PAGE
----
Like anyone else, I can see the beauty in a natural landscape. Find me a photograph of craggy hills sweeping down to mirror-smooth lakes and I will swoon with the best of them. Get me a picture of ripe-rich grain swaying in an evening breeze against a bucolic green background, and I will pin it over my mantlepiece. But ….
But, I come from Halifax, and my West Yorkshire genes are programmed to find beauty in muck and grime. In the grey sky being reflected on stone cobbles. In black chimneys punctuating flat clouds. In mischievous curves creeping into twisted railway lines.
A sack-load of art on the back of an old wagon parked in the shade of North Bridge, Halifax. I took this photograph fifty years ago. It’s all been knocked down now and they have built a nice new Leisure Centre in its place. There are probably inspirational pictures inside the Leisure Centre of mountain paths and bright green fields.
This old photograph of mine dates from fifty years ago and it shows a mill fire escape somewhere in Halifax. The good old days, before all this health and safety nonsense, when your mill could catch fire at the drop of a fag end, and a swift exit down the fire escape would give you more thrills than a trip to a theme park; followed by a hundred foot plunge onto a stone cobbled lane. People weren’t mollycoddled back then; their bodies weren’t wrapped in cotton wool ….. just their lungs.
The French writer, Andre Gide, once said, “art is a collaboration between God and the artist, and the less the artist does the better.” (well Google says he said it). Gide died in 1951 and therefore he missed out on smart phone apps. If he had lived on and managed to download a handful of camera apps for his iPhone, he might have considered amending his little homily to, “art is a collaboration between Apps and the artist, and the less the artist does the better“.
My recent experimentation with smartphone apps leads me to question much of the accepted narrative of art history. Were the likes of Gauguin, Van Gogh, and Monet artistic geniuses way ahead of their time, or did they have access to a Beta version of Adobe’s new Photoshop Camera App? There are enough conspiracy theories going the rounds at the moment and I am reluctant to add to them – but I think we are due an explanation.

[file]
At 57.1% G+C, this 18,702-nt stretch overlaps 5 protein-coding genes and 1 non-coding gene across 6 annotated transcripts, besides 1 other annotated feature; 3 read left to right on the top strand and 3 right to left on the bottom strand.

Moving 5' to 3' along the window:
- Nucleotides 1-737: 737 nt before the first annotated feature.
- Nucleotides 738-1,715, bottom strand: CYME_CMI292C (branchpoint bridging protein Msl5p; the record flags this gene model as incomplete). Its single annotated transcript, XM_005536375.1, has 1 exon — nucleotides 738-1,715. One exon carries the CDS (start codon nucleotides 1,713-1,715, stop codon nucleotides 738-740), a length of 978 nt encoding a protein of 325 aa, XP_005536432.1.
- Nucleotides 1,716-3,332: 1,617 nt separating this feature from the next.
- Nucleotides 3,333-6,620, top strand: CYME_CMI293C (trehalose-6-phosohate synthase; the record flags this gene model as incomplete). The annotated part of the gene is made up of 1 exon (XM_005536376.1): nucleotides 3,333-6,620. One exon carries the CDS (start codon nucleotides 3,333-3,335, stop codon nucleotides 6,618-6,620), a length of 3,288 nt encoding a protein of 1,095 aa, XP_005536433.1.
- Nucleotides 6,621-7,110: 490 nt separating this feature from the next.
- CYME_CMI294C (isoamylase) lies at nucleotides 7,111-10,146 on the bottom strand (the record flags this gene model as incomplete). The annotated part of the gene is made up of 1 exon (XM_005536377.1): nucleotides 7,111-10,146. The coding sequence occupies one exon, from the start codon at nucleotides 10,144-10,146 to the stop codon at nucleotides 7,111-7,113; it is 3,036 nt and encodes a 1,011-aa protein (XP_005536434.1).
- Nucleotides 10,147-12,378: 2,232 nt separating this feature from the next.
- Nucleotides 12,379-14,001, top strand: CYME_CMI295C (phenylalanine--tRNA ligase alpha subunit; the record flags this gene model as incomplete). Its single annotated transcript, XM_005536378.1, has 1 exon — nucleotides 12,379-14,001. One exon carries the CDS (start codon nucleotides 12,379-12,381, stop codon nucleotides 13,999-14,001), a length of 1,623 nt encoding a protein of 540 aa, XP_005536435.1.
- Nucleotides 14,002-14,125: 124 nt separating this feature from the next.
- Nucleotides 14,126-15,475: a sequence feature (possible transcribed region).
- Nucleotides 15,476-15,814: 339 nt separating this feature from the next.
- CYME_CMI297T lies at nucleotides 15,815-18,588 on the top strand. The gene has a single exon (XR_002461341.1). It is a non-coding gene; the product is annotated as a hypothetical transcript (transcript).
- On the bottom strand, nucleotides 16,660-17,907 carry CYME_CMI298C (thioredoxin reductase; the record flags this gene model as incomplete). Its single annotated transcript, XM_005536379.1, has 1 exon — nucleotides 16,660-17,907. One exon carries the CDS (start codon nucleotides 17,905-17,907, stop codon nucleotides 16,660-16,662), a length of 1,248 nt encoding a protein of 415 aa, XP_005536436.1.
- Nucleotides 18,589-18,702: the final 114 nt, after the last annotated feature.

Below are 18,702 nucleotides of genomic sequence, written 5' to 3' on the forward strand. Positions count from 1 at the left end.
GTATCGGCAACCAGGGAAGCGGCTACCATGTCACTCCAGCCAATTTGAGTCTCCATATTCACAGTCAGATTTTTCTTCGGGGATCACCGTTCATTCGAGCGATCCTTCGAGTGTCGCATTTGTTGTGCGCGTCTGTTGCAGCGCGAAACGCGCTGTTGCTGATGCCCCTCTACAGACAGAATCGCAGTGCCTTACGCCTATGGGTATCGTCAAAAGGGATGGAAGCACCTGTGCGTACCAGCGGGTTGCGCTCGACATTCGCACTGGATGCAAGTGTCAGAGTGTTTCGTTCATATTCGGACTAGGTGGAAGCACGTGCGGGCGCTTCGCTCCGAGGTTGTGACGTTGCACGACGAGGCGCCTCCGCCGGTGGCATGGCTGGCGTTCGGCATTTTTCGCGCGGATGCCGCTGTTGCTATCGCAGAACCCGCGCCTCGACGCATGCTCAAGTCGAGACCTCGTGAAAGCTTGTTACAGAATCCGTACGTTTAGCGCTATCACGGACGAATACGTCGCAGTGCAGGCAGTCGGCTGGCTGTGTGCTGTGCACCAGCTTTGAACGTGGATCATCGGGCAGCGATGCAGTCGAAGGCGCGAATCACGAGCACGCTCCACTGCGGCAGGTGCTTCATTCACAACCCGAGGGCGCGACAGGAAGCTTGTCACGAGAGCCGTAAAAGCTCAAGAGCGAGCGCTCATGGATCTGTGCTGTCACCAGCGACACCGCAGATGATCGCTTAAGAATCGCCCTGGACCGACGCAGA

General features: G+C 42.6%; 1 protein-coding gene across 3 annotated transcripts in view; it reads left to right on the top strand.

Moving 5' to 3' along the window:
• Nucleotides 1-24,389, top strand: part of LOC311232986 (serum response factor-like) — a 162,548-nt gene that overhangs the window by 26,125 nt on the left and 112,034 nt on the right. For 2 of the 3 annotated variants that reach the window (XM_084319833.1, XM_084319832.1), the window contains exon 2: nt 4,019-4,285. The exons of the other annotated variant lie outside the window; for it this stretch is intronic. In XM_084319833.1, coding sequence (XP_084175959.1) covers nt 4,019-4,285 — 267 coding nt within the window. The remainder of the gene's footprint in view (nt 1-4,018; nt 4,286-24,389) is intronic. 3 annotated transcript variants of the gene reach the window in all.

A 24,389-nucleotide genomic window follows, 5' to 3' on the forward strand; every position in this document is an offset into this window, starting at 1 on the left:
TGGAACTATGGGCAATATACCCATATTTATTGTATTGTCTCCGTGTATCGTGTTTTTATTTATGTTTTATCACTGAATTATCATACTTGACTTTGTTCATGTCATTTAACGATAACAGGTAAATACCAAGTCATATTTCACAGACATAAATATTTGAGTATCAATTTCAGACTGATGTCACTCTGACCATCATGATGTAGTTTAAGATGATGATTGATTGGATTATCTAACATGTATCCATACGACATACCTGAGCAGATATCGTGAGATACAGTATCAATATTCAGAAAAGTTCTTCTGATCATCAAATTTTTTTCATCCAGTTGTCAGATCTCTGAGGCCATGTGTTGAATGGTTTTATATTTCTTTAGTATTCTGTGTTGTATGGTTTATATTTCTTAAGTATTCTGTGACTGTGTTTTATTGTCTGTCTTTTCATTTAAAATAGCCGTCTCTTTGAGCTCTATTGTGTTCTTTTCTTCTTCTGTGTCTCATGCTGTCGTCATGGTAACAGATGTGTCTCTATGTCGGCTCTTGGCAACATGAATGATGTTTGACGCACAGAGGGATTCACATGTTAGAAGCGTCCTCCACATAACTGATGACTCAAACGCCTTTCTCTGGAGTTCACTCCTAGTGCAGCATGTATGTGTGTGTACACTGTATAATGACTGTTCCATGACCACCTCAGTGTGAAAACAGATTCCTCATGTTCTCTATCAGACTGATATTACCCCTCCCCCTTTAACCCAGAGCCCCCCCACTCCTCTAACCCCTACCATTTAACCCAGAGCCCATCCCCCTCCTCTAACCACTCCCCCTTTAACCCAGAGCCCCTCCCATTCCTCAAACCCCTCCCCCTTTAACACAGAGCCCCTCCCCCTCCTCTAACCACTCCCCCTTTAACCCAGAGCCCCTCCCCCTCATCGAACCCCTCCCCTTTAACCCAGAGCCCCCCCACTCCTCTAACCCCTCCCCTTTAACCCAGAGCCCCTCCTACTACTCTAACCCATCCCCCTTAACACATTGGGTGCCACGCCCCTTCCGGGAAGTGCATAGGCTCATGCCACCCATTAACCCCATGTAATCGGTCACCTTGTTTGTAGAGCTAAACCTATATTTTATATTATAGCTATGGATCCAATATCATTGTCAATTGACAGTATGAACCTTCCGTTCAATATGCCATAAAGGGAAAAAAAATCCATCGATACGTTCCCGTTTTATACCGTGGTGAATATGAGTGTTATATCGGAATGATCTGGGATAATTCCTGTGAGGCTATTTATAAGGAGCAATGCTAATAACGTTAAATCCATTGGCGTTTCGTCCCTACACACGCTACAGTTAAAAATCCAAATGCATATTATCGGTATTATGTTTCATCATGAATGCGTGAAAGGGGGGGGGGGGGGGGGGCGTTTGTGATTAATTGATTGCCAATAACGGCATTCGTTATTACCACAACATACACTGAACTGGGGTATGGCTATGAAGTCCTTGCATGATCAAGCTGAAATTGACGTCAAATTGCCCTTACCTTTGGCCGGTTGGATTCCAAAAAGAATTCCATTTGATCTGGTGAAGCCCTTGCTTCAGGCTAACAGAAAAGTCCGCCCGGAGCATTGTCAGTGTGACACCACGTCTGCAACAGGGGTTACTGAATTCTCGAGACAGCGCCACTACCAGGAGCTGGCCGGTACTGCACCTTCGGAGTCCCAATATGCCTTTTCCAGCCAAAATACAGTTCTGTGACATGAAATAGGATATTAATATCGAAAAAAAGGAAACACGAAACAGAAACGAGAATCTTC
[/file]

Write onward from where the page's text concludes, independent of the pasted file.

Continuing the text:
Halifax in transition again: blocks of flats, mill chimneys and gas lights. I must have taken this photograph in the late 1960s, but as with so many of my old photographs, I can’t quite work out where I took it from. Wherever it was, it is Halifax in a stone picture frame.
Most of us respond positively to a challenge. I don’t mean serious, grown-up challenges such as dry rot in your floorboards or your wife running off with the milkman, but life-enhancing challenges such as climbing a mountain or collecting matchbox labels. For some people it is pedalling a bike backwards up a very steep hill (good morning, Martin), for others it is skiing blindfolded down a precipice (how are you today, Ian); but for me it has always been dating old photographs.
For some reason, for the last shot on this particular strip of negatives, my attention was caught by a row of posters. The photograph may be of limited artistic interest, but what it lacks in creativity it more than makes up for with temporal significance. What us date-spotters love more than anything is a watershed, and what better watersheds have there been in the modern era than decimalisation. Back in February 1971 the world changed, and that transition from 12/6 to 62.5p provides nerds like me with endless pleasure. We therefore know that the photograph predates decimalisation.
There are dates on the posters, but no years, but dates themselves can be a useful tool in pinning down the exact year. The wrestling poster features a contest between Mick McManus and Mick McMichael, which, in itself, isn’t much use, as they seem to have fought each other on a weekly basis for more than a decade. But if they wrestled on Wednesday 13th August it must have been either in 1963, 1969 or 1975. The first of those dates is too early for most of my photographic activity, the last is after the introduction of decimal currency, and therefore we are left with August 1969. The qualifying round of the British Speedway Northern Riders Championship at the Halifax Stadium on the 9th August is the clincher, the detailed records held on the Official Website of British Speedway confirm that the event took place that night in Halifax in 1969 (Eric Boocock was the winner, by the by).
So, there we have it. I took this photograph in July or August 1969. Now that is settled, where’s my bungee jumping cord?